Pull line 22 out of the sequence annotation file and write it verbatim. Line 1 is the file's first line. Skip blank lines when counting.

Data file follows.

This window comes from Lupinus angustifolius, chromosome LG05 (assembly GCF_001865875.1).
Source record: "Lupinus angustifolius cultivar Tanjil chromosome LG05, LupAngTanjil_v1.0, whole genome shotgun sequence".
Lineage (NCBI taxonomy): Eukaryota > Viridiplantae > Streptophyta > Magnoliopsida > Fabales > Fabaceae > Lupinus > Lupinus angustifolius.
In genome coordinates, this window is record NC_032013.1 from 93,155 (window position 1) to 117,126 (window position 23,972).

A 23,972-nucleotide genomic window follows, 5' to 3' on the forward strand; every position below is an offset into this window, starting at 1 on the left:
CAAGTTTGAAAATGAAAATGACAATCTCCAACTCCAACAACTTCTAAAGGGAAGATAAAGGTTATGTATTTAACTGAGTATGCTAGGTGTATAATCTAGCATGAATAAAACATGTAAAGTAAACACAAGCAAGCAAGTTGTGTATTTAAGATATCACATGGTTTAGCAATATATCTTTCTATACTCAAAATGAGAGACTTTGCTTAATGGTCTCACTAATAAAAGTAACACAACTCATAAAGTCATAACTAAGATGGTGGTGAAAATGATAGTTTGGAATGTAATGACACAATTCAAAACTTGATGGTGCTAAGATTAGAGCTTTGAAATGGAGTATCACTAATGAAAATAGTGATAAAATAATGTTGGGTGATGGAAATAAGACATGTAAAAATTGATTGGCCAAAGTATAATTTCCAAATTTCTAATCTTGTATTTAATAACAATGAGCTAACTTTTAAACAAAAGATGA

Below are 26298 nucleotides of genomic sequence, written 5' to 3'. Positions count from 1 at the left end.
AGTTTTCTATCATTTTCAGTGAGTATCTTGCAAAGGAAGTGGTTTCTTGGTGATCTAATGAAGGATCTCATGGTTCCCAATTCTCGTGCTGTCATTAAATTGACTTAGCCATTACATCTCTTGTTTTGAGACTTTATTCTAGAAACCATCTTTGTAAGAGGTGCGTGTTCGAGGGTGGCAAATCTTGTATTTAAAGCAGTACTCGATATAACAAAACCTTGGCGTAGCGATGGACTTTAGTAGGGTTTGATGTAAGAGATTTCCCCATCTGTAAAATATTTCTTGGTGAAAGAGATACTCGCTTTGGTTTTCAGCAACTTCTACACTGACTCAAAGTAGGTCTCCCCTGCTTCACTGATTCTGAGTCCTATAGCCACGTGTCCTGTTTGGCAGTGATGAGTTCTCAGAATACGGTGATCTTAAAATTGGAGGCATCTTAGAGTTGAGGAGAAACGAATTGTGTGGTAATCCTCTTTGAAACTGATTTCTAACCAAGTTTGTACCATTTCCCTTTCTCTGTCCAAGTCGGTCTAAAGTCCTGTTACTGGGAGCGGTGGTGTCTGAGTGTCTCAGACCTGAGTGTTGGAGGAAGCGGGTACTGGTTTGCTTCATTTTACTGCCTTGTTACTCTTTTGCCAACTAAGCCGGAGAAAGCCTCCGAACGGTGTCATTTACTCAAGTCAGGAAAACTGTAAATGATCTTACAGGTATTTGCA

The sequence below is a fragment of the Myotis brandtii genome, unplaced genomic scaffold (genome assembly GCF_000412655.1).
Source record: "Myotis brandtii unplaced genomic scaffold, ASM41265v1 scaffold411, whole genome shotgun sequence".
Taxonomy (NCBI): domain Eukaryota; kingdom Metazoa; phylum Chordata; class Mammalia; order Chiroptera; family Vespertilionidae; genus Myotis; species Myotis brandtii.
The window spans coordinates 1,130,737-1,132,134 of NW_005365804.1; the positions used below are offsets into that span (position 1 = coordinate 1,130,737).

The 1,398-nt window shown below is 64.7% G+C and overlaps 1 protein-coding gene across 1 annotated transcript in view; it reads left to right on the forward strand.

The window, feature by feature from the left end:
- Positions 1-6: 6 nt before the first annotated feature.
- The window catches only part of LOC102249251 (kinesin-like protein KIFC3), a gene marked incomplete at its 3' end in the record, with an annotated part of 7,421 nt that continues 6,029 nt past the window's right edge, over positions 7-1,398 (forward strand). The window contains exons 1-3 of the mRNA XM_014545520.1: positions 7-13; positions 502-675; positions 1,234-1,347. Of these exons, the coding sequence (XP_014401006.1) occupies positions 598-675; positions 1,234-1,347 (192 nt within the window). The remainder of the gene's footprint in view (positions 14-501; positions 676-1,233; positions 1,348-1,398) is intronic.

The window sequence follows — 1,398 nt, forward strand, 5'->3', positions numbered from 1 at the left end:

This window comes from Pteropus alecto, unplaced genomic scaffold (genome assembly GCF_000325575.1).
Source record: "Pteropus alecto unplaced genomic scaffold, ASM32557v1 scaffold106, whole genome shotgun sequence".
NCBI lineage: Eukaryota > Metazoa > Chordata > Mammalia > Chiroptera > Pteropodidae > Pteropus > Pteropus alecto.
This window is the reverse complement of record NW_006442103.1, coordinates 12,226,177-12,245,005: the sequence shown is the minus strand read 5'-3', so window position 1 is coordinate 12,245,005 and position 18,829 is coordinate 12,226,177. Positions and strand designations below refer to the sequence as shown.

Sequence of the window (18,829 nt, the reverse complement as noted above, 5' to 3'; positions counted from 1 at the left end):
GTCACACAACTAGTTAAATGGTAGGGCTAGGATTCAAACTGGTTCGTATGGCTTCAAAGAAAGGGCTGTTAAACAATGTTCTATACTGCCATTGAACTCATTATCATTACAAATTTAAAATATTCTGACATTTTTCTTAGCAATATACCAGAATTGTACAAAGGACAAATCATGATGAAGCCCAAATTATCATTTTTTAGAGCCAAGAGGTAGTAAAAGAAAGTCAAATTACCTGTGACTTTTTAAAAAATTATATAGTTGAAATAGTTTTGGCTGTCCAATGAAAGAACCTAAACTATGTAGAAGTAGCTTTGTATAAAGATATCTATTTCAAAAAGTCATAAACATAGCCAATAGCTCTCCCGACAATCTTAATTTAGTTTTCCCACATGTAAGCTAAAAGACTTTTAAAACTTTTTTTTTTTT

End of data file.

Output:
Sequence of the window (18,829 nt, the reverse complement as noted above, 5' to 3'; positions counted from 1 at the left end):